Fleet Commander tips: Moving your fleet:
While a small gang can get away with clambering to their destination as a rough mob, a larger fleet is typically composed of a number of different types and sizes of ship and has to be a lot more organised to stay together and ensure nobody's left behind. Warping your fleet to a location such as the next stargate on your route is split into two separate orders. The first order is for everyone in the fleet to align to the target.
The "align" feature replaces the "approach" button when an object is far enough away to warp to and will make your ship fly toward the target at full speed. This means when you engage your warp drive, you'll be perfectly aligned and fast enough to instantly enter warp. Once sufficient time has elapsed for even the slowest members of the fleet to align, the commander can issue the command to warp.
The commander has the option to warp his fleet to the target himself, which will initiate warp for all of his fleet members simultaneously. Assuming everyone is aligned to the target correctly, the entire fleet will warp as one entity using the warp speed of the ship in the fleet with the slowest warp drive. With some practice, fleets can move quickly using this scheme and never leave any ships behind where they could be attacked by pursuing enemy gangs.
Fleet Commander tips: Disambiguation:
When using voice commands to issue orders, it's very important to be as precise as possible. Commands like "Don't jump" are frowned upon because some people will hear the "jump" part and act on that. Instead, potentially ambiguous commands are replaced with clear-sounding alternatives. For example, "Don't jump" and "Don't warp" are replaced with "Hold" or "Hold position".
Fleet Commander tips: Commands:
In addition to issuing the align and warp commands when a fleet is moving to their destination, a fleet commander's main role is to issue orders to his fleet in a combat situation. This is where a fleet commander's decision-making and communication skills are really tested as a fleet can lose to one half its size if the commander gives bad orders. Commands are usually issued over voice comms like Ventrilo or Teamspeak, though the integrated "EVE Voice" service has become increasingly popular.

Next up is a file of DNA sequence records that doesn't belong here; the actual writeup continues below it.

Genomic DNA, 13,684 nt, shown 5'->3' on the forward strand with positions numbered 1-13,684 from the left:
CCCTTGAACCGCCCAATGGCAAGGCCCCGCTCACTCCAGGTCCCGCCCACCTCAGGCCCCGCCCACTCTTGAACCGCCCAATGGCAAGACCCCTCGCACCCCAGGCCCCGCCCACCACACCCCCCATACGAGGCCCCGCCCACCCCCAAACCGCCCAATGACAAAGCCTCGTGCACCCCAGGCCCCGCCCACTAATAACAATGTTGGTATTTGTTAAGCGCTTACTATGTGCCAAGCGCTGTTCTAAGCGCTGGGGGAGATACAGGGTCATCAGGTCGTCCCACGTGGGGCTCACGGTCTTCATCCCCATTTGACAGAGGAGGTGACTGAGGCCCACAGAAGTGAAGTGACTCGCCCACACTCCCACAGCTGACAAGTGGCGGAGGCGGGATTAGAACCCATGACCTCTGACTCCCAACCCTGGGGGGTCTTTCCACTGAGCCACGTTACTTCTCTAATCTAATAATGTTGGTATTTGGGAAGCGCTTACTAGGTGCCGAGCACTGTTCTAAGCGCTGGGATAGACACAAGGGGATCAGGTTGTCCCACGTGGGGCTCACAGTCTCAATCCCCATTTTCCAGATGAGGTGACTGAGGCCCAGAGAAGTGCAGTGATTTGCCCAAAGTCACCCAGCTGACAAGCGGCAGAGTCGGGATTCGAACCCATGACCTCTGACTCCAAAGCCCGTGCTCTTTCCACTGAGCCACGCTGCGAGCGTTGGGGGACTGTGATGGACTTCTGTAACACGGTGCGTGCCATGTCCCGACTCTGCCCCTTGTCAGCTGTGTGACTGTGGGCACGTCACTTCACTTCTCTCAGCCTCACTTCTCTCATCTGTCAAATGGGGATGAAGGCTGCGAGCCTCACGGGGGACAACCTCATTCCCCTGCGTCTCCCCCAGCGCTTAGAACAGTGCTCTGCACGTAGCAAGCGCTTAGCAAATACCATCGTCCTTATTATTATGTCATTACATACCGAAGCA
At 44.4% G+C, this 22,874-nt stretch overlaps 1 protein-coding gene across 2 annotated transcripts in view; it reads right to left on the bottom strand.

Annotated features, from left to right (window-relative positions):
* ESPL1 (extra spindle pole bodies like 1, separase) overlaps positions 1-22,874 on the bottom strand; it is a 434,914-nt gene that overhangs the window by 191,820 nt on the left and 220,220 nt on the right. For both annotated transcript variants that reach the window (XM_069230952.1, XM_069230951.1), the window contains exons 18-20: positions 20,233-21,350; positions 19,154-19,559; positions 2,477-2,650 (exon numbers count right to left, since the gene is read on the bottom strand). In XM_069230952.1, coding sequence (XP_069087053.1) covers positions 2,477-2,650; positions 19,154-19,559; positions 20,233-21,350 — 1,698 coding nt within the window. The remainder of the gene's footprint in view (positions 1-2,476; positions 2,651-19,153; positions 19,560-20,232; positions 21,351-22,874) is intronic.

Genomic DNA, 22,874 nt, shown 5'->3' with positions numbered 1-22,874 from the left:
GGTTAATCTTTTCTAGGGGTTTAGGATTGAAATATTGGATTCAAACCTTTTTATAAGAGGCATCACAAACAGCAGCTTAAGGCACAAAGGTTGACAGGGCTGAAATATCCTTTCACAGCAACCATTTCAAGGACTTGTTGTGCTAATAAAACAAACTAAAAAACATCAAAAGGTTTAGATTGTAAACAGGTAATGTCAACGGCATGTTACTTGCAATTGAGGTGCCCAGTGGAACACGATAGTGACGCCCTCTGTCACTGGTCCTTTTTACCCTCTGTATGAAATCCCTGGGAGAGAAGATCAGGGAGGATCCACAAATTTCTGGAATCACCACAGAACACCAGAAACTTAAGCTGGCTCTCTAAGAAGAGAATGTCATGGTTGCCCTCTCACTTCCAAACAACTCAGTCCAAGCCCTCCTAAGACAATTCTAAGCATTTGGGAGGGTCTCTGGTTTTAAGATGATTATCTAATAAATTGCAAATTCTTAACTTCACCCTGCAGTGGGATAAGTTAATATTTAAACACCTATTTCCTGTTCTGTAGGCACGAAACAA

The main orders given in a battle situation will be target-calling, naming the enemies you want fire to be concentrated on and those you want electronic warfare to be applied to. As communicating this quickly is essential, the EVE community has developed its own shorthand notation for calling targets. The target you want immediately killed is called the primary target and calling "Primary" followed by the enemy pilot's name over voice indicates to your entire fleet that they should lock and fire on that target. Additional calls are often made to put electronic warfare on separate high priority targets or those with high damage potential.
For larger fleets, it's necessary to call secondary and tertiary targets that pilots can begin locking while the primary target is going down. This helps avoid a scenario where the primary target is dead before most of your ships have locked and they waste time without someone to shoot at. In addition to calling out the target's names, the EVE fleet interface includes a broadcast option to let the fleet commander link the name of the target to all fleet members instantly. Training your fleet to use this function might just give your fleet an edge over corps using only the traditional name-calling method.
If fleet warfare sounds like your thing, the best way to get involved is to join a corp that's based in 0.0 space and focuses on territorial warfare. If you fancy trying out the role of fleet commander, my advice is to run some smaller gangs and practice issuing fleet commands. Once you're confident in your ability to command others and make the right decisions, try leading larger fleets. In next week's final part of the PvP Masterclass series, I get my hands dirty as I delve into the underhanded world of corporate infiltration and piracy.